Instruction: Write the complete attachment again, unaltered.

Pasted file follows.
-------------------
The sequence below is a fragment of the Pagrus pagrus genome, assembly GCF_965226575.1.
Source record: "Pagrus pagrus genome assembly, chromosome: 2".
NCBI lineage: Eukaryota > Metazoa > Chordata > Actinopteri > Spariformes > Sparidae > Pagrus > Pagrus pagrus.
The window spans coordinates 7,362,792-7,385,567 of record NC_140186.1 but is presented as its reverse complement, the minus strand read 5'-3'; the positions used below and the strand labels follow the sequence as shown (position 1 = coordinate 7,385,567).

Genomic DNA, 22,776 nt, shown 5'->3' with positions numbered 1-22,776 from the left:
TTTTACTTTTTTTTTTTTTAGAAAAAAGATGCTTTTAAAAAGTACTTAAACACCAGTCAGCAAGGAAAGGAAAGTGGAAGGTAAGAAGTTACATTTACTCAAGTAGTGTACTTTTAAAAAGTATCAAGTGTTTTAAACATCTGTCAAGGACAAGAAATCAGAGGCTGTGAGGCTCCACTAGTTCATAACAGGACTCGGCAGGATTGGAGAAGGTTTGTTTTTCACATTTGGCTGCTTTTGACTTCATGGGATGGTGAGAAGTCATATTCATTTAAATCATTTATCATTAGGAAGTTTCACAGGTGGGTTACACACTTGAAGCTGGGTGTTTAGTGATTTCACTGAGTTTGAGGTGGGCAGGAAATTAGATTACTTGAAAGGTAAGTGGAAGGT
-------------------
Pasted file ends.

The sequence below is a fragment of the Pagrus pagrus genome, assembly GCF_965226575.1.
Source record: "Pagrus pagrus genome assembly, chromosome: 2".
NCBI lineage: Eukaryota > Metazoa > Chordata > Actinopteri > Spariformes > Sparidae > Pagrus > Pagrus pagrus.
The window spans coordinates 7,362,792-7,385,567 of record NC_140186.1 but is presented as its reverse complement, the minus strand read 5'-3'; the positions used below and the strand labels follow the sequence as shown (position 1 = coordinate 7,385,567).

Genomic DNA, 22,776 nt, shown 5'->3' with positions numbered 1-22,776 from the left:
TTTTACTTTTTTTTTTTTTAGAAAAAAGATGCTTTTAAAAAGTACTTAAACACCAGTCAGCAAGGAAAGGAAAGTGGAAGGTAAGAAGTTACATTTACTCAAGTAGTGTACTTTTAAAAAGTATCAAGTGTTTTAAACATCTGTCAAGGACAAGAAATCAGAGGCTGTGAGGCTCCACTAGTTCATAACAGGACTCGGCAGGATTGGAGAAGGTTTGTTTTTCACATTTGGCTGCTTTTGACTTCATGGGATGGTGAGAAGTCATATTCATTTAAATCATTTATCATTAGGAAGTTTCACAGGTGGGTTACACACTTGAAGCTGGGTGTTTAGTGATTTCACTGAGTTTGAGGTGGGCAGGAAATTAGATTACTTGAAAGGTAAGTGGAAGGT